Yutaka Hirose

Trace: Sound Design Works 1986-1989

WRWTFWW • 2022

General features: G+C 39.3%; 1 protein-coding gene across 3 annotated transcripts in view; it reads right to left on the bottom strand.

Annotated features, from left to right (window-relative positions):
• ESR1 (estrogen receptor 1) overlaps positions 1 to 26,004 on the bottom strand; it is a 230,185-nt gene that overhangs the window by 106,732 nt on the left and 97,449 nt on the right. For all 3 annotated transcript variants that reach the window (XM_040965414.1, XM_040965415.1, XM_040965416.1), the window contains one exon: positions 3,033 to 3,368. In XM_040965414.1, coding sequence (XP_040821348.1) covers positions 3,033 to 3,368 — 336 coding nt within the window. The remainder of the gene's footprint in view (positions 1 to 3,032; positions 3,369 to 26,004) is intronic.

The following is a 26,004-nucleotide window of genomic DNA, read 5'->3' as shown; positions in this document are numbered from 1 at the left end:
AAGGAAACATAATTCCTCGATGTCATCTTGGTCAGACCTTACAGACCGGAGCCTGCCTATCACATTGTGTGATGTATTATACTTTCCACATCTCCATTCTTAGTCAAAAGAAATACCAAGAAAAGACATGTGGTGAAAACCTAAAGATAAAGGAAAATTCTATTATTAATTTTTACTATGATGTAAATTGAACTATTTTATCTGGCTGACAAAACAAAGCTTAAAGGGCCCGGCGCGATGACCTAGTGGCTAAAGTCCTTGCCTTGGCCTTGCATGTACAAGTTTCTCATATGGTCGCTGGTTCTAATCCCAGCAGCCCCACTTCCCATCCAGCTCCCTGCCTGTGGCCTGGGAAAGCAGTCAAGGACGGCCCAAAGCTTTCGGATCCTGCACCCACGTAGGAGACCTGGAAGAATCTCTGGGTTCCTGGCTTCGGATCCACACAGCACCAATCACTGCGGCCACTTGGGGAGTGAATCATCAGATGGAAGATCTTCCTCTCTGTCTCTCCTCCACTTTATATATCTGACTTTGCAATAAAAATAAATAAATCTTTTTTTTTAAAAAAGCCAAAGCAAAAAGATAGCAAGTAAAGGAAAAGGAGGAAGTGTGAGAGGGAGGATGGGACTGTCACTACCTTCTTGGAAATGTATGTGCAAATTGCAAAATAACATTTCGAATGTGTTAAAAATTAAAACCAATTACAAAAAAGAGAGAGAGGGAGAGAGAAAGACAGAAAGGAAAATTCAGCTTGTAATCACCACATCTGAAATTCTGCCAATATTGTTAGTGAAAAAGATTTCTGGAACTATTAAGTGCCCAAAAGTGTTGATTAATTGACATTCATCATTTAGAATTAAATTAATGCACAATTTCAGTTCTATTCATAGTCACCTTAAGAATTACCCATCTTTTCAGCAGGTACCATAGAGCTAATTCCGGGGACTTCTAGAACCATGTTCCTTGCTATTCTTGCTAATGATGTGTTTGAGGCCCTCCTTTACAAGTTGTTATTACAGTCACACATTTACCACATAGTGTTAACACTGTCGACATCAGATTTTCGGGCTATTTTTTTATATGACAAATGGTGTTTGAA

In a way, it’s great.  A new word is coined and already there’s a new style of music. In this case »Japambient«.  This includes the sound design from Japanese artists such as Yutaka Hirose.  And ambient from Japan it certainly is.  More important to Hirose, however, than the idea of ambient as floating sounds (or wallpaper of sound) seems to have been his colleague Satoshi Ashikawa’s concept of »music as a landscape«, in which the Japanese ambient pioneer in turn appropriated the theory of »soundscapes« by Canadian composer R. Murray Schaefer.  Following in the footsteps of Ashikawa, whose 1982 ambient classic »Still Way« remained his only album until his untimely death, Yutaka Hirose literally spreads the sounds across the room in the pieces collected on the compilation »Trace:  Sound Design Works 1986-1989«, making them seem as if they had been thrown down or have spontaneously sprouted. »Trace« is the second record released by Hirose’s Swiss label We Release Whatever the Fuck We Want, after they reissued his 1986 album »Nova« three years ago.  This time it’s previously unreleased works that followed »Nova«, a whole hour and a half of material.  Hirose’s interest in free jazz and freely improvised music can be guessed at, even if he sees his approach as »sculpting time through sound«, which would rather suggest a static approach.  The opposite is the case, his spatially conceived electronic sounds and occasional field recordings are dynamic in a very respectful way.  You can call it Japambient, but it remains to be seen whether that helps you to imagine what awaits you on »Trace«.